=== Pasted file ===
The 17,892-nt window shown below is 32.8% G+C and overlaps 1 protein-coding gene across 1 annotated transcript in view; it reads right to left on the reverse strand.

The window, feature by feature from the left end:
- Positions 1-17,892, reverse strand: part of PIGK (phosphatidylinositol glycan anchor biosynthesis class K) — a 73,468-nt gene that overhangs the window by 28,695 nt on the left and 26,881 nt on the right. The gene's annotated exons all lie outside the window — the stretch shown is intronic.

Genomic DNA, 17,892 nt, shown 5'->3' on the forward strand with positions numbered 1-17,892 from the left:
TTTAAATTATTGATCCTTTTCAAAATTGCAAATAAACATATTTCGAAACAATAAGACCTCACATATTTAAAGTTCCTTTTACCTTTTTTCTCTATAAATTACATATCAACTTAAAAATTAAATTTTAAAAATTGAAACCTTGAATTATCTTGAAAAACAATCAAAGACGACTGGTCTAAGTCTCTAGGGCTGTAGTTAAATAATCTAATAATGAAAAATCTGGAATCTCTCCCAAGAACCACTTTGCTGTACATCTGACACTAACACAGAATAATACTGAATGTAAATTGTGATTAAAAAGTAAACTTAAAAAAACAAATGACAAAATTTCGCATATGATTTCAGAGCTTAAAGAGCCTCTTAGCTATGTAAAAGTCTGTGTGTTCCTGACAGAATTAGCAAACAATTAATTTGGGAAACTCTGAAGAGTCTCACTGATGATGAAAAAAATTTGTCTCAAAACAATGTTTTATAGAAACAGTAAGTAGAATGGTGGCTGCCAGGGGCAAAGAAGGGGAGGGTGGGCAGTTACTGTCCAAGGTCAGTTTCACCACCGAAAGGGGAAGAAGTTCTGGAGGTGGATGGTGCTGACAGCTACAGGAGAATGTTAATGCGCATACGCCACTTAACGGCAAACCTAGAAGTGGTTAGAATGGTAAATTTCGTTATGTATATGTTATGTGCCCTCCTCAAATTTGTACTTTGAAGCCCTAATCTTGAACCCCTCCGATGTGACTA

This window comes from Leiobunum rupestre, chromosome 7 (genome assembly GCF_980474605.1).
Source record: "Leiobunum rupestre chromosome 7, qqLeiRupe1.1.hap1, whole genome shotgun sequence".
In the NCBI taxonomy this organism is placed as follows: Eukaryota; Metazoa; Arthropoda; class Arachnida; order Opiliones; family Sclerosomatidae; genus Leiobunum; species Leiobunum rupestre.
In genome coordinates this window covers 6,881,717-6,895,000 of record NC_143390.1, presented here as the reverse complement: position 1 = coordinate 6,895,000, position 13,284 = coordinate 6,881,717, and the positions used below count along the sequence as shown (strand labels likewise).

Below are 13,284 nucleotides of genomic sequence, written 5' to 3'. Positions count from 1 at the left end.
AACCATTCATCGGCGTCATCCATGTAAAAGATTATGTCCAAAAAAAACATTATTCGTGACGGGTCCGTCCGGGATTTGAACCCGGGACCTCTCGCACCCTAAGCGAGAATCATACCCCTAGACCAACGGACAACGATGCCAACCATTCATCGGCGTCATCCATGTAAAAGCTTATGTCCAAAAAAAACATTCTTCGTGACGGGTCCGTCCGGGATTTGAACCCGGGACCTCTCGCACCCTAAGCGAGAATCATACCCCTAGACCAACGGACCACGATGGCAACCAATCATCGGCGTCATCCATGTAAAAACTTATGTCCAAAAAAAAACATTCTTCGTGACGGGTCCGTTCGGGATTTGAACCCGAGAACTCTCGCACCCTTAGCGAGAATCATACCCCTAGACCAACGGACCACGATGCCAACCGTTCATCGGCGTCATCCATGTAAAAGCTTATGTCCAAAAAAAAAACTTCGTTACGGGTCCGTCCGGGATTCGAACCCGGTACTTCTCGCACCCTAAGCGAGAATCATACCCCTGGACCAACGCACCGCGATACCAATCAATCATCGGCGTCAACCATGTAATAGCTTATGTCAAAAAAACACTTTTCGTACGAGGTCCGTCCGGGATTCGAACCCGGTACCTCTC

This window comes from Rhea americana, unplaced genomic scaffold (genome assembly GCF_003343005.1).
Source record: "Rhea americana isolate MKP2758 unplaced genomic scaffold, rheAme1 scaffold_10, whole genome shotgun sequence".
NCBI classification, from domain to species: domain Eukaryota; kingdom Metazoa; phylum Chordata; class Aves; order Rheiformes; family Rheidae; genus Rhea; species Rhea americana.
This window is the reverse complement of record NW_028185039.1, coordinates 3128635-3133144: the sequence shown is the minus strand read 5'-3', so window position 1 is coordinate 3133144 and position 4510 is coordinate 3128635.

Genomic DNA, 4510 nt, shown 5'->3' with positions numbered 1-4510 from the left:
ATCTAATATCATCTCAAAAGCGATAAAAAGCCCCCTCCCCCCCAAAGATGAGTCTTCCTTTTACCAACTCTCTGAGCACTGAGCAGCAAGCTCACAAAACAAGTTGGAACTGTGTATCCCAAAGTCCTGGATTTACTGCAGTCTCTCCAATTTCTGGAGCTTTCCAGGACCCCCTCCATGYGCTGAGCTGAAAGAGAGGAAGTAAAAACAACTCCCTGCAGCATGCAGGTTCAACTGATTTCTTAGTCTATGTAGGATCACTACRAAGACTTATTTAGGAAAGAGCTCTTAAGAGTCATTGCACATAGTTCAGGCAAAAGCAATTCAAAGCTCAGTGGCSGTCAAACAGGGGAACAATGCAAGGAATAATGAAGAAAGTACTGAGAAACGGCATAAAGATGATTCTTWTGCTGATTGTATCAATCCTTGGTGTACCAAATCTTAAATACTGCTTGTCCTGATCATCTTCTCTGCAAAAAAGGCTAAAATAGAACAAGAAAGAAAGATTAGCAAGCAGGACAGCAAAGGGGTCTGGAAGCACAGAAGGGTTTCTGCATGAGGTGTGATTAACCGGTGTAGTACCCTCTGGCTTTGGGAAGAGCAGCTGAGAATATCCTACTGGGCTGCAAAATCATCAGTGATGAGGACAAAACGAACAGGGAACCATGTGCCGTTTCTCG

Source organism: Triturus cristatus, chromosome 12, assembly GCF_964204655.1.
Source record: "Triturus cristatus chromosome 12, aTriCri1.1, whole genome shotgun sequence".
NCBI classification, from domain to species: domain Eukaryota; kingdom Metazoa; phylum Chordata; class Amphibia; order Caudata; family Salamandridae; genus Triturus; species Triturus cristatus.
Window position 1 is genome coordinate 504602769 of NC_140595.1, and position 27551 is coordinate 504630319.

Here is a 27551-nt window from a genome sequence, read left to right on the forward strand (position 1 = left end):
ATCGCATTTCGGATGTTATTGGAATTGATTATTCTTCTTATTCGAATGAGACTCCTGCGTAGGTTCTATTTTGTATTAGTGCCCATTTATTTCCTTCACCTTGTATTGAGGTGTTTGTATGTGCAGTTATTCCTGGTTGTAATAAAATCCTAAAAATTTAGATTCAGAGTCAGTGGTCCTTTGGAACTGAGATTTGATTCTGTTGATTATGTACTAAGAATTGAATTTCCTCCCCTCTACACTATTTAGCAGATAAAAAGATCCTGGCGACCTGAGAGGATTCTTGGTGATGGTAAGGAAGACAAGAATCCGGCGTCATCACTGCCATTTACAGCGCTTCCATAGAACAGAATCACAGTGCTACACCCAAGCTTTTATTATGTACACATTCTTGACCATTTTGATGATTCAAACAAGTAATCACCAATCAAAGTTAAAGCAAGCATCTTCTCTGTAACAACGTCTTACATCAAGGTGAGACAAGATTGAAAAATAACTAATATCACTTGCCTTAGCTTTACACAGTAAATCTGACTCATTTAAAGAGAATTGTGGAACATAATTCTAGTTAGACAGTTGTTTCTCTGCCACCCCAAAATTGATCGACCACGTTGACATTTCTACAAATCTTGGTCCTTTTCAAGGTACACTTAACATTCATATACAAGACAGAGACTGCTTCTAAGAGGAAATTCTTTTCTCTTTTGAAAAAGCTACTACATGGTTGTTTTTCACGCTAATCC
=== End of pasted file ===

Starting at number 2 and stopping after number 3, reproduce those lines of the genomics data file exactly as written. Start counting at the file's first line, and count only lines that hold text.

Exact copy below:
The window, feature by feature from the left end:
- Positions 1-17,892, reverse strand: part of PIGK (phosphatidylinositol glycan anchor biosynthesis class K) — a 73,468-nt gene that overhangs the window by 28,695 nt on the left and 26,881 nt on the right. The gene's annotated exons all lie outside the window — the stretch shown is intronic.